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Title: Interlaminar bonding in ultrasonic consolidation
Authors: Edmonds, Hannah
Keywords: Ultrasonic consolidation
Ultrasonic additive manufacture
Bauschinger effect
Surface effect
Volume effect
Plastic deformation
Interlaminar porosity
Sonotrode
Surface texture
Additive manufacturing
Issue Date: 2012
Publisher: © Hannah Catherine Edmonds
Abstract: Ultrasonic Consolidation (UC) is a solid state additive manufacturing process which fabricates three-dimensional objects by ultrasonically joining metal foils together, layer-by-layer, to form a solid part. The aim of this research was to investigate the effect of different UC operating parameters, specifically; sonotrode weld surface texture, UC substrate surface texture and foil surface texture, on interlaminar bonding so that appropriate process parameters can be selected to produce parts with different properties for a range of different applications. Within the investigation white light interferometry was used to characterise the weld surface texture of three sonotrodes and statistical analysis was used to quantify the significance of their effect on UC substrate average surface roughness (Sa) and bond strength over a range of processing conditions. Topology transfer between the different sonotrode weld surfaces and UC substrate surface textures was the examined and the subsequent effect on interlaminar porosity, bond strength and microstructure was measured using optical microscopy, peel testing and Focussed Ion Beam (FIB) microscopy. Stock foil was textured prior to processing by sonotrode rolling (without the ultrasonics engaged) and a comparison of the topology transfer, interlaminar porosity, bond strength and microstructure of samples fabricated using pre-textured foils was conducted compared to samples made with standard stock foil. Sonotrode weld surface Sa was identified as the most significant factor in determining the resulting substrate surface Sa and interlaminar peel strength in UC, followed by sonotrode oscillation amplitude and weld speed, while weld force did not appear to have a measurable effect over the range of processing conditions examined. The transfer of weld surface texture characteristics from sonotrodes to the samples they produced was observed. Sonotrode weld surface texture and the plastic deformation it generates through contact with the foil surface during processing emerged as factors that appear to effect interlaminar porosity, bond strength and grain morphology in UC. A relationship between the degree of sonotrode-induced deformation and the apparent level of interlaminar recovery and grain growth was proposed and discussed in relation to existing UC bonding theory, including the influence of the surface, volume and Bauschinger effects. UC samples manufactured with pre-textured foils exhibited increased interlaminar porosity but exhibited higher resistance to delamination compared to samples made with stock foil. The change in interlaminar bond characteristics was attributed to the plastic deformation experienced by the foil during the modification process.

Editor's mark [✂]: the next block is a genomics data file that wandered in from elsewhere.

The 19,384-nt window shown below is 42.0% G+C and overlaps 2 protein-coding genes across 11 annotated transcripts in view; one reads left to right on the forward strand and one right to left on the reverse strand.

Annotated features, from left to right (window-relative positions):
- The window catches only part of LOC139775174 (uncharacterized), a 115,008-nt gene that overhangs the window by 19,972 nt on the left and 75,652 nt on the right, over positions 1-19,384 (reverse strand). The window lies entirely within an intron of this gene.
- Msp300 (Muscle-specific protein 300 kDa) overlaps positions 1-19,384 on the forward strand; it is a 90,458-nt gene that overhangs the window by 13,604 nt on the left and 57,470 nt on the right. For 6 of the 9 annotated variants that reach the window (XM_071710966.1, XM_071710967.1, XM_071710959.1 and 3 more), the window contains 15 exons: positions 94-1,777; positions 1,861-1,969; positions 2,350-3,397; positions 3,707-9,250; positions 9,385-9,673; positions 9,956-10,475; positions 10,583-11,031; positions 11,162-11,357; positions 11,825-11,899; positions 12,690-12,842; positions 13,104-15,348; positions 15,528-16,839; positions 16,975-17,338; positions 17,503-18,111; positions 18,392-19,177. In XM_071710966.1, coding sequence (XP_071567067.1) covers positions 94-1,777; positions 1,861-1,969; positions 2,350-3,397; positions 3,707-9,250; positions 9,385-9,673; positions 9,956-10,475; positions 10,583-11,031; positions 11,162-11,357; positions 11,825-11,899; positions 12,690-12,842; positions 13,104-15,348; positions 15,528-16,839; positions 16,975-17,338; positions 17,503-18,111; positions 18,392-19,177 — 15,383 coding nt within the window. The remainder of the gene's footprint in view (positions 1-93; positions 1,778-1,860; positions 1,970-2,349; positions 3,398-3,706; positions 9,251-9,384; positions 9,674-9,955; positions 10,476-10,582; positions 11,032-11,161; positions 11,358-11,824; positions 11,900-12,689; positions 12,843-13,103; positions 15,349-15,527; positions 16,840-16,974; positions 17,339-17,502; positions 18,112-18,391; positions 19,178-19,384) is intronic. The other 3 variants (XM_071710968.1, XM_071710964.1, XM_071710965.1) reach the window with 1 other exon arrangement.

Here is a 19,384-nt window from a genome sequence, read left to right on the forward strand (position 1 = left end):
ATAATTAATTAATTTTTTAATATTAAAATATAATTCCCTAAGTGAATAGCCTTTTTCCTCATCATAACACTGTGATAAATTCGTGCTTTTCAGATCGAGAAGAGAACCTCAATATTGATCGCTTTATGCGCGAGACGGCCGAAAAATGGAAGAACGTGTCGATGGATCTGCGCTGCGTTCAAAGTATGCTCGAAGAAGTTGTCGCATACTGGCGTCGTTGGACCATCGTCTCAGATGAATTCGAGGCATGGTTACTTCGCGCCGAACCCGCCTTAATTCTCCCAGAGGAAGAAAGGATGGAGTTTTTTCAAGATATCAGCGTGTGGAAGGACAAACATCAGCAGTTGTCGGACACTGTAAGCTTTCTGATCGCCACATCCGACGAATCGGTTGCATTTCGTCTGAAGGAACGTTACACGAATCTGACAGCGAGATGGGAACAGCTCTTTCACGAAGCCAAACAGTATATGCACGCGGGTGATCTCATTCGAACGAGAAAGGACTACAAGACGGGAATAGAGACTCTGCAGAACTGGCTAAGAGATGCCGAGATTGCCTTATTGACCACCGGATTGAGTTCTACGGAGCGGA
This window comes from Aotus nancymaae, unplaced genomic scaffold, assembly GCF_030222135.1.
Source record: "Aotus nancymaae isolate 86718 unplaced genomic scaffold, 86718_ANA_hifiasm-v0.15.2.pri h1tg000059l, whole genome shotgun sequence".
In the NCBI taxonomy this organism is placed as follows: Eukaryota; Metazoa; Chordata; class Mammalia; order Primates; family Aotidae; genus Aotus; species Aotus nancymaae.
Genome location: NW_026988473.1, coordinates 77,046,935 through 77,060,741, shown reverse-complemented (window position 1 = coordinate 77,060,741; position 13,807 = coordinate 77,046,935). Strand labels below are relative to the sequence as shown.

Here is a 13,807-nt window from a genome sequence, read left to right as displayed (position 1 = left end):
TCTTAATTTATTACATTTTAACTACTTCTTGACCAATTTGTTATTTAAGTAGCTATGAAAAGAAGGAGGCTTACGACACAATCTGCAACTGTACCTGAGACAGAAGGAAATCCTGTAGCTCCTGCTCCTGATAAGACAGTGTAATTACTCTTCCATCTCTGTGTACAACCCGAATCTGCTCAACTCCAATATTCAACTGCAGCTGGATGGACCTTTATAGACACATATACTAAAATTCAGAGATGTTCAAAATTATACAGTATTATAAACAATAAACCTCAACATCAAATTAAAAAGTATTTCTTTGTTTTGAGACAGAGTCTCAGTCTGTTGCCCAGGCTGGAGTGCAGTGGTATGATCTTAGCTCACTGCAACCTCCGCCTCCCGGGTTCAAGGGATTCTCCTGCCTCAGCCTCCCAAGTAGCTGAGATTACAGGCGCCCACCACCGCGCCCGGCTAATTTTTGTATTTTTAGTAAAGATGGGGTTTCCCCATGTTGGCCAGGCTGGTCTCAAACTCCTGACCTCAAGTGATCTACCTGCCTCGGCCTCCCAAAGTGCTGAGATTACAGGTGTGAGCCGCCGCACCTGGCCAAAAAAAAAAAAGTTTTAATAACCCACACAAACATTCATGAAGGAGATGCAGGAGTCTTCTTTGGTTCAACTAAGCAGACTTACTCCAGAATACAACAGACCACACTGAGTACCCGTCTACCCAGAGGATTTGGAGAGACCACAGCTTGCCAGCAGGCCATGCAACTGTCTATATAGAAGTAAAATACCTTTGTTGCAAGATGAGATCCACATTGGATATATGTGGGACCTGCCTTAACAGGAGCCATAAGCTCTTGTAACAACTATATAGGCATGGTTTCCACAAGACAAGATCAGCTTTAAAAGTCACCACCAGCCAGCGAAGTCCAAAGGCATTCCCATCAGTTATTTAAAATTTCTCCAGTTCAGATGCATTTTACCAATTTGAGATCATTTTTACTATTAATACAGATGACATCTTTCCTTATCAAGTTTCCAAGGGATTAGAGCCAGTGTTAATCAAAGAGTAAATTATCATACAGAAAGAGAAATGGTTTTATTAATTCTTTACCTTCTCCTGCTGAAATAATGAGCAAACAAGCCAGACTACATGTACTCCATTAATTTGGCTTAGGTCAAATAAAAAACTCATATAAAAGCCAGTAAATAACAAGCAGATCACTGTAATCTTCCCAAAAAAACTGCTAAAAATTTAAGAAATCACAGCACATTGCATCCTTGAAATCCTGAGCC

Description: This thesis is restricted access until 22nd November 2017. A Doctoral Thesis. Submitted in partial fulfilment of the requirements for the award of Doctor of Philosophy of Loughborough University.
Version: Closed Access
URI: https://dspace.lboro.ac.uk/2134/10999
Appears in Collections:Closed Access PhD Theses (Mechanical and Manufacturing Engineering)

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